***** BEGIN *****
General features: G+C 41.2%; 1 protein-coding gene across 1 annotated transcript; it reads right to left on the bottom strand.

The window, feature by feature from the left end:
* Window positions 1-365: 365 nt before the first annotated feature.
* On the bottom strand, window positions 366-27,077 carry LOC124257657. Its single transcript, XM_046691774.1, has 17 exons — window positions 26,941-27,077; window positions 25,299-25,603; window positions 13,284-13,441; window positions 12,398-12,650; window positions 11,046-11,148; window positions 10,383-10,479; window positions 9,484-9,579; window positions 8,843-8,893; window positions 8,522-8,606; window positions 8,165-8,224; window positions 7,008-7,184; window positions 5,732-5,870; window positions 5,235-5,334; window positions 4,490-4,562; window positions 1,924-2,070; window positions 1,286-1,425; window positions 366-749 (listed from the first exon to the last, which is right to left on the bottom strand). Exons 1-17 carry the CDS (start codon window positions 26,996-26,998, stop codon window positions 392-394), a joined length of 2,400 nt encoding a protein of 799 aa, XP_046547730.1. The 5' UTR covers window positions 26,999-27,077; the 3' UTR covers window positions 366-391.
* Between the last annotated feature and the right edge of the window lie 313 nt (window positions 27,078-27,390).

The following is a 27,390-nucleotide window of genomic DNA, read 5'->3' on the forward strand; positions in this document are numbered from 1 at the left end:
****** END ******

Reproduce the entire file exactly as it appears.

General features: G+C 41.2%; 1 protein-coding gene across 1 annotated transcript; it reads right to left on the bottom strand.

The window, feature by feature from the left end:
* Window positions 1-365: 365 nt before the first annotated feature.
* On the bottom strand, window positions 366-27,077 carry LOC124257657. Its single transcript, XM_046691774.1, has 17 exons — window positions 26,941-27,077; window positions 25,299-25,603; window positions 13,284-13,441; window positions 12,398-12,650; window positions 11,046-11,148; window positions 10,383-10,479; window positions 9,484-9,579; window positions 8,843-8,893; window positions 8,522-8,606; window positions 8,165-8,224; window positions 7,008-7,184; window positions 5,732-5,870; window positions 5,235-5,334; window positions 4,490-4,562; window positions 1,924-2,070; window positions 1,286-1,425; window positions 366-749 (listed from the first exon to the last, which is right to left on the bottom strand). Exons 1-17 carry the CDS (start codon window positions 26,996-26,998, stop codon window positions 392-394), a joined length of 2,400 nt encoding a protein of 799 aa, XP_046547730.1. The 5' UTR covers window positions 26,999-27,077; the 3' UTR covers window positions 366-391.
* Between the last annotated feature and the right edge of the window lie 313 nt (window positions 27,078-27,390).

The following is a 27,390-nucleotide window of genomic DNA, read 5'->3' on the forward strand; positions in this document are numbered from 1 at the left end: